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RN Invictus Games hopes rest on the shoulder of a dozen determined men and women

15 May 2018
Twelve serving and former Royal Navy personnel will represent the Navy – and nation – in Sydney, part of a 72-strong UK team attending the fourth Invictus Games.

Premier Theresa May greeted the team of wounded, injured and sick serving military personnel and veterans – whittled down from 451 hopefuls – in Horse Guards Parade.

Two thirds of the team are Invictus newcomers having come through a lengthy selection and trials process, taking on soldiers, sailors and airmen from 16 other nations in late October across 11 sports.

The RN will be represented by a mix of sailors, commandos and musicians, among them green beret Alex Moulder who left the Corps in 2007 but has struggled with a number of mental health challenges since.

The 37-year-old from Bristol credits sport with filling a void – and giving him new goals in life.

“The Invictus Games has given me that empowerment and that hope,” he said. “I have found a passion and a focus, and I am determined to succeed. I want to be the best I can and can now see a future ahead. I can finally start seeing me.”

I can see the light at the end of the tunnel, and with the help of Invictus I can complete this journey.

Lt Cdr Emma McCormick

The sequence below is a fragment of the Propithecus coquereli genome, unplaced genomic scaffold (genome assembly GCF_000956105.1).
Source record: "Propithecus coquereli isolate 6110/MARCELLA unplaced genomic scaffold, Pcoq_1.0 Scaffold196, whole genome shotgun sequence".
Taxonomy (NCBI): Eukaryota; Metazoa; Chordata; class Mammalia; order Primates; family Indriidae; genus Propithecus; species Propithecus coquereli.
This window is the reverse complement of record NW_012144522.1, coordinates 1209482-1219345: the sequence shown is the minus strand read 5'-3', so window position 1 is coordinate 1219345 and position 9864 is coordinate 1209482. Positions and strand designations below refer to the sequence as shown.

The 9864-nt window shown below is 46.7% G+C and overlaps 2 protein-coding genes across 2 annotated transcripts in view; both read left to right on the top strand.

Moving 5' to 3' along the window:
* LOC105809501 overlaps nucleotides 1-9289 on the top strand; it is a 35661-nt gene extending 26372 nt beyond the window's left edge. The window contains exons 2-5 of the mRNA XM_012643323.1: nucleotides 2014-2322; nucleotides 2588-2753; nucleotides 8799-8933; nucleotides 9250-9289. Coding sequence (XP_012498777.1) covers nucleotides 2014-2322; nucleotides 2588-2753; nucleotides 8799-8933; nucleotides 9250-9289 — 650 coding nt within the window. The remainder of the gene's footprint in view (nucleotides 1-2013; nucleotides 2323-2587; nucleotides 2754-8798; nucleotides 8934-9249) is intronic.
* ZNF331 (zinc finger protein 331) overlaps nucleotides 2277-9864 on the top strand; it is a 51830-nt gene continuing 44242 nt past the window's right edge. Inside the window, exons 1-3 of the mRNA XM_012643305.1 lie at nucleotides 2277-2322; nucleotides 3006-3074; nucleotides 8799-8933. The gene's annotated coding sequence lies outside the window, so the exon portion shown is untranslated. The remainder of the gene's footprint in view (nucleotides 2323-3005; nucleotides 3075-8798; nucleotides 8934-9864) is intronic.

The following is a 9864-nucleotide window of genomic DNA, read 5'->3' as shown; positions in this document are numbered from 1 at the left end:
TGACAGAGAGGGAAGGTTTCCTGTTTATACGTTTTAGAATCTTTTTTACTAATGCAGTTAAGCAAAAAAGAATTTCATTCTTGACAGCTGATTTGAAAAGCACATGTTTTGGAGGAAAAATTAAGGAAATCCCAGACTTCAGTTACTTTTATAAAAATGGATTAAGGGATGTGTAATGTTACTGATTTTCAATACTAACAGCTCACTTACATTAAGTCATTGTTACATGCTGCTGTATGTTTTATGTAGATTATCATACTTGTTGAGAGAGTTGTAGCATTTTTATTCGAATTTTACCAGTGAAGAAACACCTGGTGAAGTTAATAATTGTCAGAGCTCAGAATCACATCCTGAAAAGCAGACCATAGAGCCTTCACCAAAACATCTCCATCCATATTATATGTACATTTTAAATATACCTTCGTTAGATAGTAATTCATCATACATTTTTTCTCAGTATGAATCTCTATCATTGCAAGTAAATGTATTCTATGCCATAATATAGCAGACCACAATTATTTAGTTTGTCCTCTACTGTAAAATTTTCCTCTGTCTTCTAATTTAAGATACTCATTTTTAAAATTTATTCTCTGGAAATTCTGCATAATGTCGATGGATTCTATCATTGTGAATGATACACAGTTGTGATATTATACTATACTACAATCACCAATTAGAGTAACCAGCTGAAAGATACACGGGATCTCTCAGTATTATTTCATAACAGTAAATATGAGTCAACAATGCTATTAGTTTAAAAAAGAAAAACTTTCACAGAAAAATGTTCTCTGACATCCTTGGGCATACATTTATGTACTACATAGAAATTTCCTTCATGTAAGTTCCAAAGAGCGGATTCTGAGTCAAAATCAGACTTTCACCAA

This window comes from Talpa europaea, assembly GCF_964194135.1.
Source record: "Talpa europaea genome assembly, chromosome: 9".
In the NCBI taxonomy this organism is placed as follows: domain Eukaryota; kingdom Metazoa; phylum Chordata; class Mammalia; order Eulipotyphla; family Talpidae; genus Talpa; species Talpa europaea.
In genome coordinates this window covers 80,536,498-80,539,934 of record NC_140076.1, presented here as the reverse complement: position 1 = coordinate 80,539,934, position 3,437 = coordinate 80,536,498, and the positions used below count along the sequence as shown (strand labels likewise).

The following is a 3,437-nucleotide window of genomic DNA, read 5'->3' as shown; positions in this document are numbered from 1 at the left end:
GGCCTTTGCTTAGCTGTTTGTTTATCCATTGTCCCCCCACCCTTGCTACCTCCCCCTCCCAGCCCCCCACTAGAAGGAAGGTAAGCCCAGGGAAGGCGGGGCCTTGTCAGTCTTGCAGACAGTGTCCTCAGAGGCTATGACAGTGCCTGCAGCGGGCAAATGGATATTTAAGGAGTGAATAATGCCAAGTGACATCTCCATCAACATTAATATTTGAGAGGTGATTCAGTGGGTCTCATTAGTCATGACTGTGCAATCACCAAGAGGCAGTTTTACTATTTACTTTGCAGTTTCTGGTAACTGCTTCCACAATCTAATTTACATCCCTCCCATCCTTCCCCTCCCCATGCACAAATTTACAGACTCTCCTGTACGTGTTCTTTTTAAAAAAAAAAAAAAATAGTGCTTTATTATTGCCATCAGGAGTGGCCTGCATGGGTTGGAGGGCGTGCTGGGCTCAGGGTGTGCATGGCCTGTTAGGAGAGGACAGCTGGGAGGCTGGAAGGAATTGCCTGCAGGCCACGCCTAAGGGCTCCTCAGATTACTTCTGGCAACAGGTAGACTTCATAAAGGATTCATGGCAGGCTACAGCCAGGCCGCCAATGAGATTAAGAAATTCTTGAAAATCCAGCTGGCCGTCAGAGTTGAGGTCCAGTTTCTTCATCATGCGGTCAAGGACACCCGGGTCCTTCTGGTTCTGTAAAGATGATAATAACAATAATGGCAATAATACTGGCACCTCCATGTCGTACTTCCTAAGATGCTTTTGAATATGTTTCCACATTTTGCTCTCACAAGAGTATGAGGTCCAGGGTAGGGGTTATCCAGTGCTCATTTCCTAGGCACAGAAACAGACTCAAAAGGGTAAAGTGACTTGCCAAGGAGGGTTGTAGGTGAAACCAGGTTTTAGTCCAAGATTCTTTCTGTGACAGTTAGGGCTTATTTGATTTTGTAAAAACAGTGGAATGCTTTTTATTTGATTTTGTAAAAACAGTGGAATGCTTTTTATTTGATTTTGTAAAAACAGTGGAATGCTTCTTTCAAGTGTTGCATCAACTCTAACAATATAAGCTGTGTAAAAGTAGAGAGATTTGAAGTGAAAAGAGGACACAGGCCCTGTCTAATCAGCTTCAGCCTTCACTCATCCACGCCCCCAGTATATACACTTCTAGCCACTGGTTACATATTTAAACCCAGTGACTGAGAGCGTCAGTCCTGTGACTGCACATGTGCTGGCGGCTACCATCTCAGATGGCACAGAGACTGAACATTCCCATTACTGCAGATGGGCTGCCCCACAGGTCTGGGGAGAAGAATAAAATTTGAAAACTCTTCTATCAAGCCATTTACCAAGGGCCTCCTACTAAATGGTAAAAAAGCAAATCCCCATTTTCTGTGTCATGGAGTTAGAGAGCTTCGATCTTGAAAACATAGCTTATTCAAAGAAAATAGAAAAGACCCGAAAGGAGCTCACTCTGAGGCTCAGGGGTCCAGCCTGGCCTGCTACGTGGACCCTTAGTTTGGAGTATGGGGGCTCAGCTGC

Joining him on the 10,500-mile flight to Australia will be Lt Cdr Emma McCormick from Navy Headquarters on Whale Island who’s recovering from a freak horse riding accident.

Sport and the chance for Invictus glory have given her the opportunity, she says, to walk tall again.

“Gone is the woman who refused to take part in team sports for fear of someone touching her leg. Gone is the woman who couldn’t look at or touch her own leg. I only managed to free myself of these shackles when I started to undertake sport,” said the 36-year-old media officer from Clanfield in Hampshire.

“I can see the light at the end of the tunnel, and with the help of Invictus I can complete this journey.”

The team will compete in 11 sports: athletics; archery; wheelchair basketball; cycling; powerlifting; indoor rowing; wheelchair rugby; swimming, sitting volleyball; wheelchair tennis; and, new to the 2018 games, sailing.

The squad will continue to train from now until October in various locations across the country as part of Help for Heroes’ extensive Sports Recovery programme and role to train and develop the team, spurred on by captain Mark ‘Dot’ Perkins.

“There are few moments in one's life when an event occurs that truly transforms your life, the Invictus Games is it,” said the former lance corporal.

“In the games our scars are like medals which we can proudly display rather than hide in shame or embarrassment. Invictus allows us to be judged on what we can achieve, rather than what we can’t.”

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